Citrullinemia is a urea cycle disorder which is an inherited metabolic disease, and stems from a deficiency of Argininosuccinic acid Synthetase. Argininosuccinate synthetase is one of six enzymes that play a role in the breakdown and removal of nitrogen from the body, a process known as the urea cycle. The lack of this enzyme results in excessive accumulation of nitrogen, in the form of ammonia (hyperammonemia), in the blood. It is suspected that the gene defect for Citrullinemia is an autosomal recessive genetic trait and is unknowingly passed down from generation to generation. This faulty gene only emerges when two carriers have children together and pass it to their offspring. For each pregnancy of two such carriers, there is a 25% chance that the child will be born with the disease and a 50% chance the child will be a carrier for the gene defect. Symptoms are hyperammonemia accompanied by lack of appetite, vomiting, listlessness, seizures, and coma. Onset is usually at birth, but symptoms may not be noticeable for days or weeks. When left untreated, brain damage, coma, and death will occur.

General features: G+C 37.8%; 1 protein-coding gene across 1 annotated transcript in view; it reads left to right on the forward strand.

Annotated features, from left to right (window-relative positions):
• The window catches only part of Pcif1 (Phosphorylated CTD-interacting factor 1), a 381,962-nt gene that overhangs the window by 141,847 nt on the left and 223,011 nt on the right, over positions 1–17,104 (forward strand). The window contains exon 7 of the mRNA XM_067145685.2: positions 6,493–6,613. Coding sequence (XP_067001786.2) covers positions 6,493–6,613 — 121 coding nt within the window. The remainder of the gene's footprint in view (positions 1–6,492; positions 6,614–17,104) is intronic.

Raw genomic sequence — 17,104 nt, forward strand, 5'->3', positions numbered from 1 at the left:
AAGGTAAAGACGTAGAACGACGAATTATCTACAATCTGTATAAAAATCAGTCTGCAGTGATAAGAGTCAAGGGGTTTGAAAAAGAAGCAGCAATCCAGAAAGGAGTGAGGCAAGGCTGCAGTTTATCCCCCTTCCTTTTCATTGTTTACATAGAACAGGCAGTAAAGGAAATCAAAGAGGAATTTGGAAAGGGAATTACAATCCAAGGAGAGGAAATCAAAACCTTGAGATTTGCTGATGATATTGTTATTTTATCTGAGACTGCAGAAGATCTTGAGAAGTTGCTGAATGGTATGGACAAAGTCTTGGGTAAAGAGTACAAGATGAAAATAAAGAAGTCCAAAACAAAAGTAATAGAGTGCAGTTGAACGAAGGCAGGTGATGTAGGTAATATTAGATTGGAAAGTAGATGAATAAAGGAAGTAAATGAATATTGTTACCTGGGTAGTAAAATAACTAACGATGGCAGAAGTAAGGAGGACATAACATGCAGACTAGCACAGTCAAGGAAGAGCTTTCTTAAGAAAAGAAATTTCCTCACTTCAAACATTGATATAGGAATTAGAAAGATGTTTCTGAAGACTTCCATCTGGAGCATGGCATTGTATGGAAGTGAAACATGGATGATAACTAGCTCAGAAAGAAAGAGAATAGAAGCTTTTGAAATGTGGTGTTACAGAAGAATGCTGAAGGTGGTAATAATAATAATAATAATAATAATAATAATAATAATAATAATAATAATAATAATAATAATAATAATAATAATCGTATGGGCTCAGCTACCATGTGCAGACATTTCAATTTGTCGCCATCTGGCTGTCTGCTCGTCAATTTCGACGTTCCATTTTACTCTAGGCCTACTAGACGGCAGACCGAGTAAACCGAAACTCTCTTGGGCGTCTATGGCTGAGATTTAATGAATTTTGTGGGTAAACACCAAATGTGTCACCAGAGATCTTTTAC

- Treatment may include a high-caloric, protein-restrictive diet, arginine supplementation, administration of sodium benzoate and sodium phenylacetate. Dialysis may be necessary in some affected individuals.